I’ll admit I tried to like camping, and I really wanted to like other parts of the trip besides just the drive heading for home. Over the years we kept improving our camping supplies. It wasn’t for the kids that we improved them; it was for me! With each upgrade I began to like camping a little more; that and you kept getting older which made things simpler.
3. What kinds of improvements did you implement to make camping smoother?
Since it was hard for me to get enough sleep to stay sane when we camped we were constantly trying to improve our sleeping situation.
- Phase 1: At first Marshall and I started camping with no tent, just sleeping under the stars. I found out I couldn’t sleep on the hard ground and every air mattress I ever had was flat by morning.
- Phase 2: Your dad brought out an old Army tent with a pole in the middle and no floor. It was the kind you usually needed an army truck to haul around. We did have a few army cots, but they weren’t much better than the ground.
- Phase 3: Eventually we got the Coleman eight-man camping tent. It was luxurious compared to what we’d been trying; at least it had a floor, windows with screens and a door! It held six kids and two adults alright, just like sardines in a can. By this time I had a decent air mattress and would have possibly slept, except someone was always waking up crying which would set off a chain reaction of discontent children causing cranky parents.
- Phase 4: The day we took the mattress off the hide-a-bed couch and used it for Marshall and me to sleep on was a real turning point. However, we had to take the Safari Minivan AND the Ford pick-up to get all our camping stuff, along with the family, to Pine Valley so we could camp for three days.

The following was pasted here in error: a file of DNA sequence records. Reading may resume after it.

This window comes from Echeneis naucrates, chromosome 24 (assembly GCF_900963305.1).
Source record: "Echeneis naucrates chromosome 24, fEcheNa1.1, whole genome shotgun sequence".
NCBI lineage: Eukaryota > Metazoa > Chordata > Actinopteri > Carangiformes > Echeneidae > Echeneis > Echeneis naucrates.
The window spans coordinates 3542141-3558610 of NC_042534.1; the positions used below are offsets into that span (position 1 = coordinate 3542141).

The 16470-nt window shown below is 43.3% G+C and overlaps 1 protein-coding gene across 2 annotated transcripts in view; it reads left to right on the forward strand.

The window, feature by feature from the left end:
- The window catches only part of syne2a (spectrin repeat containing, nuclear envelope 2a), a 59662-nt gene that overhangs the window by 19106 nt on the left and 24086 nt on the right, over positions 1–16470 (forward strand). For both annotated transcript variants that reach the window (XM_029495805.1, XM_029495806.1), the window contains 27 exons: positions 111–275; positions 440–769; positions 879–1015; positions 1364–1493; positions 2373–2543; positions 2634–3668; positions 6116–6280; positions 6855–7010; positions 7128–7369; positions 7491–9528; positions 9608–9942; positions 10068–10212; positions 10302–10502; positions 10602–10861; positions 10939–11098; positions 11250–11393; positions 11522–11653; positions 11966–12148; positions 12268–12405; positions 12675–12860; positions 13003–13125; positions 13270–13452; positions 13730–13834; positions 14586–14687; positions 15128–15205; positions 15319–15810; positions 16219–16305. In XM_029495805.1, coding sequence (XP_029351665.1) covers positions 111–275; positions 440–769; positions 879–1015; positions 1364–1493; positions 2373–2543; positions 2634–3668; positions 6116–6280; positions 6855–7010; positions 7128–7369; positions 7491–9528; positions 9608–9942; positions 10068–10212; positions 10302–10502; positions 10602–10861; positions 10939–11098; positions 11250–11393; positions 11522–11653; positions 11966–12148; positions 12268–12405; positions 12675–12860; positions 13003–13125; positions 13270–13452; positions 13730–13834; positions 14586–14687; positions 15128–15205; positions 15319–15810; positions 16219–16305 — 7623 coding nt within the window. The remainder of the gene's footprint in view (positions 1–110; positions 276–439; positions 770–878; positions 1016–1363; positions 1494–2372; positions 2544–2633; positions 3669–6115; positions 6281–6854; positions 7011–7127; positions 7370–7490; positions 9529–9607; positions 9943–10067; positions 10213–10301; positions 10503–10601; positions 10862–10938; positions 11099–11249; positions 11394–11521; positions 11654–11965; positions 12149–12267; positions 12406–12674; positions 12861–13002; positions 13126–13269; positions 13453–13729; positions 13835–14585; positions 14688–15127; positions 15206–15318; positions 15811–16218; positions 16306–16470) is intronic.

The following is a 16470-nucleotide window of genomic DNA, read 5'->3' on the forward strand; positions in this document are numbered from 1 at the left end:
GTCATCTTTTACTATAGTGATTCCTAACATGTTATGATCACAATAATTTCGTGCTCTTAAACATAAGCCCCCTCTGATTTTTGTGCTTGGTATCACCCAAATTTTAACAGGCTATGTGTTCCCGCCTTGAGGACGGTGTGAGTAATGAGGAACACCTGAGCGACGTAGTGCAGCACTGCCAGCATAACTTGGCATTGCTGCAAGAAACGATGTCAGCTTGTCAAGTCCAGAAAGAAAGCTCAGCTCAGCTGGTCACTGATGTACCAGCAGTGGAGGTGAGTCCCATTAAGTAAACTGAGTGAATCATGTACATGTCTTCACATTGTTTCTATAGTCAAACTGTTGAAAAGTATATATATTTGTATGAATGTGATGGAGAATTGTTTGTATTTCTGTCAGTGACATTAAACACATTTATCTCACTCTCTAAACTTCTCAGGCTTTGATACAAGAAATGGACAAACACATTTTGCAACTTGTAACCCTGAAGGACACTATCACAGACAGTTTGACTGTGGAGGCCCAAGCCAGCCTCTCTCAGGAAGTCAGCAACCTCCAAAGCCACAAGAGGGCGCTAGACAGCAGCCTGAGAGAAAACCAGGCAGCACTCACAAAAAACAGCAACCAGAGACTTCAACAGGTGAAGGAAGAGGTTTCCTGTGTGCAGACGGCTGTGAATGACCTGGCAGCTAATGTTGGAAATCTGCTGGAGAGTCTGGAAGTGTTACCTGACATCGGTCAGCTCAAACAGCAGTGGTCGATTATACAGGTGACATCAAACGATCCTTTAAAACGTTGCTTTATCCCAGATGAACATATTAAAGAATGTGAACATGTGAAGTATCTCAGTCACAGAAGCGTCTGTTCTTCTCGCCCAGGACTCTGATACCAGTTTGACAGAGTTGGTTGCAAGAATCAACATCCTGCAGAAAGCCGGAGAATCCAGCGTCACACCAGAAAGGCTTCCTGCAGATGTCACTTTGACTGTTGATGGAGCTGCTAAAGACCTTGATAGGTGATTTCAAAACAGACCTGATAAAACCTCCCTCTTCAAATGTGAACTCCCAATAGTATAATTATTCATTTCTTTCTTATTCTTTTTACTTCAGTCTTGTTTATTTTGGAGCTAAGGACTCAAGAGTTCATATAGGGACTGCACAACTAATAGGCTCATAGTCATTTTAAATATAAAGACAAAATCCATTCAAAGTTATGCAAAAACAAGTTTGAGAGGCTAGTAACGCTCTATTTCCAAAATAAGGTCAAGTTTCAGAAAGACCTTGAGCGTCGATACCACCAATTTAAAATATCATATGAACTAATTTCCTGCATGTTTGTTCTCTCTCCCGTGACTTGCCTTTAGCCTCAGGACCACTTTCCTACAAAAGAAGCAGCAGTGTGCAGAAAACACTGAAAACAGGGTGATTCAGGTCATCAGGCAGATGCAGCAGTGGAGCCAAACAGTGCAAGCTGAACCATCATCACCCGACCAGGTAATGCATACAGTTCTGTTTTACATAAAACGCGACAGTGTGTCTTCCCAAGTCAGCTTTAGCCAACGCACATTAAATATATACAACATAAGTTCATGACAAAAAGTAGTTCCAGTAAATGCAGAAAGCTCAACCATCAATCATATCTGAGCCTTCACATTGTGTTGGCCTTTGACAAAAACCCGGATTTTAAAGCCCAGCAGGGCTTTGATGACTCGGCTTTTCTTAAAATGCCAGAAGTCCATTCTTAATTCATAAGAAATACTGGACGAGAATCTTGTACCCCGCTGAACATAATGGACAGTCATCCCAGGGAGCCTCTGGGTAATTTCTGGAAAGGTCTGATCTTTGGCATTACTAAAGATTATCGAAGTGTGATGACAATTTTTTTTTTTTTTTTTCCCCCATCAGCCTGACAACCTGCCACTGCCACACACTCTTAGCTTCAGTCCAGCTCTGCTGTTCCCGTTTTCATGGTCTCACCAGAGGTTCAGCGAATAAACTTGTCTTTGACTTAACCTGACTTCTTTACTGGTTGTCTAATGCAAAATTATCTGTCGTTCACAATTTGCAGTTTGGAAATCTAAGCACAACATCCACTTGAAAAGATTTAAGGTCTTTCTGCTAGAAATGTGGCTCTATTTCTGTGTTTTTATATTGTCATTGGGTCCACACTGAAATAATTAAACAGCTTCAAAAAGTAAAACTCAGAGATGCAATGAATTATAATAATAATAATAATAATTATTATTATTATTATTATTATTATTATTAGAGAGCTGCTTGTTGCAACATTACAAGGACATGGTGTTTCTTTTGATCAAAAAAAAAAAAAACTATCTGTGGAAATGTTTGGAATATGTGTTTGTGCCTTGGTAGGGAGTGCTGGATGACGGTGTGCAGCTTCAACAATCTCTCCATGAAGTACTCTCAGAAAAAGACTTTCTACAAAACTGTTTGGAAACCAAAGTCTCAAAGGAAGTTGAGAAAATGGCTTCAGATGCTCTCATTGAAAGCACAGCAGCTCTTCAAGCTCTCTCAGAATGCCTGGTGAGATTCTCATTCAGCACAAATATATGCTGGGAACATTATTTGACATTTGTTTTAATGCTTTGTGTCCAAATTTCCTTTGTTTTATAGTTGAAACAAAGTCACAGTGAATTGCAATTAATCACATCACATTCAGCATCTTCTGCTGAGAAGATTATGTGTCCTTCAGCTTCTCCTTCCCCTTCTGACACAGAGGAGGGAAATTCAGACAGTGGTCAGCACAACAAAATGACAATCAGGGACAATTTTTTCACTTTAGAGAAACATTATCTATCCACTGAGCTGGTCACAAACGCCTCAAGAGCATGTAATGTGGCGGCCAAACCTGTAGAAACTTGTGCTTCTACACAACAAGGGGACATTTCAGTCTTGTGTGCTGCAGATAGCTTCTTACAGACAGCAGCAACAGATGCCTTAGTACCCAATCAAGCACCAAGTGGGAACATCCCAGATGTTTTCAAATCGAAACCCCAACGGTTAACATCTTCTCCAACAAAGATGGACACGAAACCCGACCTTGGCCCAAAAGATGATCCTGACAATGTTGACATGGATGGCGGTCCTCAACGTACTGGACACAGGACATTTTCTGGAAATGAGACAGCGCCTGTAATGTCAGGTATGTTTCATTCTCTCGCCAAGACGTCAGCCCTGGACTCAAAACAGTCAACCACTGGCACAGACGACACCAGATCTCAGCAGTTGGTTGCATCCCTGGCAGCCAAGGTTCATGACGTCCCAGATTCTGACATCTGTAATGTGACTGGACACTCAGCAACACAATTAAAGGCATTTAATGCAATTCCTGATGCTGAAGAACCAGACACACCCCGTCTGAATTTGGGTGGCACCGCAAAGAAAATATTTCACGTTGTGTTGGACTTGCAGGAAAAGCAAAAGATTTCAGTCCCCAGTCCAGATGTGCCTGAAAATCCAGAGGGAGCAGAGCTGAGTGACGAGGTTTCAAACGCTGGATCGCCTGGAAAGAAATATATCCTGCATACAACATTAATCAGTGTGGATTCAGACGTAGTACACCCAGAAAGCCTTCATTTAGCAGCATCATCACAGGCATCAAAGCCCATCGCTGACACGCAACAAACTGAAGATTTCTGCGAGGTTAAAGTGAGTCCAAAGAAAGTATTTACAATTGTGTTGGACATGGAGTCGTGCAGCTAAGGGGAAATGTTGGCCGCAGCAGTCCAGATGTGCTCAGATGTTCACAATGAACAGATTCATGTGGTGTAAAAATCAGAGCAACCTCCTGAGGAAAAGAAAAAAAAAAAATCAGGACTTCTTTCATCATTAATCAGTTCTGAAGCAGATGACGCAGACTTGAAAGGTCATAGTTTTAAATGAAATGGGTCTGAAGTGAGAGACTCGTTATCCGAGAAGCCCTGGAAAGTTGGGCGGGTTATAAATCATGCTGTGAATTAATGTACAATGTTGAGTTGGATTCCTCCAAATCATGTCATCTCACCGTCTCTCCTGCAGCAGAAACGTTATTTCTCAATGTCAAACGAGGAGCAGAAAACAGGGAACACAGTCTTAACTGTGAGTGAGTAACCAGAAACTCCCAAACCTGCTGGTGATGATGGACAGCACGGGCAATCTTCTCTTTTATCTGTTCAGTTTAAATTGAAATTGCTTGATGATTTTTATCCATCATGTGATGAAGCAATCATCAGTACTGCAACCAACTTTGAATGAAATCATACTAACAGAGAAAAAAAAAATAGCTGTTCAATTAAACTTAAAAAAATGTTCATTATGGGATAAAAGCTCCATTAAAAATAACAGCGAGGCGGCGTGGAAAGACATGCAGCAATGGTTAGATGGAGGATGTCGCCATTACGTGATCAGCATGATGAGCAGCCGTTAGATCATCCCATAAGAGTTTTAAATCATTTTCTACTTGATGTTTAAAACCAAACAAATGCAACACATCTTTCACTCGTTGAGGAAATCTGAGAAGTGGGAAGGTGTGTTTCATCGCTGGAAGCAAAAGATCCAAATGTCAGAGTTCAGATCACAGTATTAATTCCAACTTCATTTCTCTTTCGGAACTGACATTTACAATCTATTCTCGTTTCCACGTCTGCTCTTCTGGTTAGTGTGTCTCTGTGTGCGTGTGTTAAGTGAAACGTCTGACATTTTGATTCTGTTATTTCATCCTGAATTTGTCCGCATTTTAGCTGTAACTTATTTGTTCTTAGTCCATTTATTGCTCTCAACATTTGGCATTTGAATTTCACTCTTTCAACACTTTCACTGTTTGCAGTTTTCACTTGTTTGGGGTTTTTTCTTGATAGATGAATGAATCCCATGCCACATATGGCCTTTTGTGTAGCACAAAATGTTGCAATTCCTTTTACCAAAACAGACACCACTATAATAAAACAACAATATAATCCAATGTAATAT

- Phase 5: In 1990 we bought a tent trailer and I was good to go! It was comfortable but it would not hold all eight of us, so some still slept in the tent, which was even a better idea.
- Phase 6: In 2001 we graduated to a Wilderness camping trailer. By the time we’d made that upgrade the kids weren’t little anymore, but the grandkids are and the circle continues.
4. You mentioned that you wanted to be able to make memories even if they were bad ones. I have to know; with six extremely well behaved children (wink wink) was there ever really a ‘bad’ memory?
I must confess, there weren’t very many bad memories! In retrospect even the bad memories weren’t all that bad and have been the topic of many good laughs. Our first time camping at the beach was certainly a memory. It was in 1987 and you kids ranged from thirteen to two years old. Not being ocean camping savvy, we ended up learning a lot from this trip.
The number one lesson was sunglasses. We were told to bring them and use them, but we didn’t heed the warning. It was just too expensive to buy everyone a pair of sunglasses that we knew they wouldn’t wear. After two days on the beach the third night in the tent was filled with crying children. Everyone had their eyes sunburned. In the morning when you guys woke up your eyes were matted shut with goop. Sunburned eyes are very sensitive to light so you had to stay in the shade and your dad had to go buy everyone a pair of sunglasses. We found a doctor that would write us a prescription for the badly needed eye drops to help heal the kid’s eyes.